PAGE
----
Following on from my earlier blog post - ‘People who buy Leasehold Properties are being misled and taken advantage of’ say the CMA' - on 4th September 2020 the Competition and Markets Authority (CMA) launched enforcement action against 4 leading developers:
They began their enquiry back in June 2019 and reported their findings in February. The main concerns when they started their enquiry were:
- Escalating ground rents that have led to leaseholders not being able to sell
- Misleading information about the cost of buying the freehold – for example, being told at purchase it will cost a minimal sum, only for leaseholders to find a short time later that the cost is much higher
- Misleading information about the difference between freehold and leasehold
- Onerous leasehold contract terms
- Unreasonable and excessive fees for shared areas with only expensive and costly ways to contest those fees
In February 2020 they found ‘worrying evidence that people who buy leasehold properties are being misled and taken advantage of’ (Andrew Cocelli – the CMA’s Chief Executive).
The most consumer protection legislation at the heart of the CMA’s investigation are the Consumer Protection from Unfair Trading Regulations 2008 (CPRs) and Part 2 of the Consumer Rights Act 2015 (CRA). The CPRs contain a general prohibition against unfair commercial practices and specific prohibitions against misleading actions, misleading omissions and aggressive commercial practices. Part 2 of the CRA aims to protect consumers against unfair contract terms and notices and requires contract terms to be fair and transparent.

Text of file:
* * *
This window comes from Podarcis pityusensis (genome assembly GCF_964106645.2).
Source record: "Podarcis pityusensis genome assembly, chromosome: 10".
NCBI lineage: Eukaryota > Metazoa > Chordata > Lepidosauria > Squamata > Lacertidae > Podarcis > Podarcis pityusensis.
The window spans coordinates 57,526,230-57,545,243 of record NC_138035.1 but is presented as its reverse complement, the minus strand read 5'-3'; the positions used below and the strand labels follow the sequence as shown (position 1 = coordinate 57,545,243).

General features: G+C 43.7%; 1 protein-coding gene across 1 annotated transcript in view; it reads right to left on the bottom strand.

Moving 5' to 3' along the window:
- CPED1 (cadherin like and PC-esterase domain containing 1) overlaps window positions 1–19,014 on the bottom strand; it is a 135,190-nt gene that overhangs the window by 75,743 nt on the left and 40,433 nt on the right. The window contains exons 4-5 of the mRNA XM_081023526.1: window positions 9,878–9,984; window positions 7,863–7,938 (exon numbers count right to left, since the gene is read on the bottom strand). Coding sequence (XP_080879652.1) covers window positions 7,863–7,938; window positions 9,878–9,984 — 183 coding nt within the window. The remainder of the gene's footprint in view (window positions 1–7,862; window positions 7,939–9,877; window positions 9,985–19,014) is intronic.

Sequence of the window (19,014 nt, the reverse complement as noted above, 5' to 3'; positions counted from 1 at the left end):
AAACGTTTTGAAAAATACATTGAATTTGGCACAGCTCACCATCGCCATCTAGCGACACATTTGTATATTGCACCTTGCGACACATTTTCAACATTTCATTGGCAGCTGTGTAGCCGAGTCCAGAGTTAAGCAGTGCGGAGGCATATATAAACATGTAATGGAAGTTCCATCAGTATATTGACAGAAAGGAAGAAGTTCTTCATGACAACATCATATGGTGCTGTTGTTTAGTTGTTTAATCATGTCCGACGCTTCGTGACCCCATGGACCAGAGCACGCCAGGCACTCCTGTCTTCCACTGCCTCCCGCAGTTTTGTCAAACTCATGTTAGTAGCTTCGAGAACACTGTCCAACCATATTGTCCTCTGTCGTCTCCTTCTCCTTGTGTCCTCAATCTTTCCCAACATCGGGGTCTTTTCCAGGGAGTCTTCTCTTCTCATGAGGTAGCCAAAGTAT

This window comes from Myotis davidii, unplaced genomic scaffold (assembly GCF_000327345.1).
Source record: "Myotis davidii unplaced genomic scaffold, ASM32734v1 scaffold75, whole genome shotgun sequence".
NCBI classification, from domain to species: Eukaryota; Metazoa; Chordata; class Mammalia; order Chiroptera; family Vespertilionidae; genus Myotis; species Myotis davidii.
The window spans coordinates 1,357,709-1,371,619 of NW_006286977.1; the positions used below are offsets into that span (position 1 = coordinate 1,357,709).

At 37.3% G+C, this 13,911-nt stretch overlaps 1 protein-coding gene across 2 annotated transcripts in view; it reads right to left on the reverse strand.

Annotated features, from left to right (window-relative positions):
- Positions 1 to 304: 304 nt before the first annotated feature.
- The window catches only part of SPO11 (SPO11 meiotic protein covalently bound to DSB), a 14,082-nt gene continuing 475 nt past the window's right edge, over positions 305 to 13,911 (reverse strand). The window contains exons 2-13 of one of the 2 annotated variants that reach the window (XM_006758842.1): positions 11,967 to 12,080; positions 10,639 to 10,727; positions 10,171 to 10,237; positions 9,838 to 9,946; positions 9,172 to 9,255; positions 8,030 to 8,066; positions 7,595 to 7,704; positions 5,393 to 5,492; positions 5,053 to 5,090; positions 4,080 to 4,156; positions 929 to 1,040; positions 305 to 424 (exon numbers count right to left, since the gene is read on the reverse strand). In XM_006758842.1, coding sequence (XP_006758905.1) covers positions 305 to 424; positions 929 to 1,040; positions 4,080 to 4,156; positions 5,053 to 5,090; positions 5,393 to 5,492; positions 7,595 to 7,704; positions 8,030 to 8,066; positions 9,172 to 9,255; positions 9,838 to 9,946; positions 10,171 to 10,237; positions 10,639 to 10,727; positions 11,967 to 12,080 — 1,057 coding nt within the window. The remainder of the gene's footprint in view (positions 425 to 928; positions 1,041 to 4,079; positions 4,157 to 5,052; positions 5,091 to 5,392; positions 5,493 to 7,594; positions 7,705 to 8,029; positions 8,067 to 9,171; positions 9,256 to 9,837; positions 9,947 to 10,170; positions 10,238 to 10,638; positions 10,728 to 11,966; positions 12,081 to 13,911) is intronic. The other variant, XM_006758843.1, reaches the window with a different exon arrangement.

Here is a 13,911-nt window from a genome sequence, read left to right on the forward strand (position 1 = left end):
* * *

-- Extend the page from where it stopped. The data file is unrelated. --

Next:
This legislation is relevant because a lease is simply a form of contract which provides the leaseholder with exclusive possession of the land and property on it for a fixed term. A lease sets out all of the rules which a leaseholder has to follow when using and occupying the property. Effectively, in a situation where you purchase a leasehold property from any big developer such as those listed above, your bargaining power is lower than the commercial body that you are purchasing from. This often means that the lease you are presented with is drafted in a way that is very favourable to the developer and may be disadvantageous to you, the consumer. Often, the developer will refuse to alter the terms of the lease and leaseholders are required to ‘take it or leave it’. If all of the big developers in the country are offering the same or very similar deals on new build homes then that can mean consumers feel that they little choice but to agree to what they are being offered in order to get on the property ladder. Worse still, some consumers don’t truly understand what they are buying because leasehold law is complex.
The CMA will now look closer at the issues I have referred to and will also be looking further into ground rent increases based on the Retail Price Index (RPI) – in particular the CMA is concerned about the fairness of escalating ground rent terms linked to RPI. A move that I welcome as I have never been convinced that this alternative to doubling ground rents really fixes the ground rent problem. RPI increases still result in increases which could be considered excessive and the true impact of those increases cannot be known with certainty in advance.
The CMA is now specifically engaging with the companies referred to above to establish more information about the practices that they use to sell leasehold properties.
Andrea Coscelli, CMA Chief Executive, said:
“Everyone involved in selling leasehold homes should take note: if our investigation demonstrates that there has been misselling or unfair contract terms, these will not be tolerated.”
There will be many leaseholders out there who are very keen to find out what the outcome of the investigation may be – but more importantly, whether the CMA is actually going to take any action which might have an impact.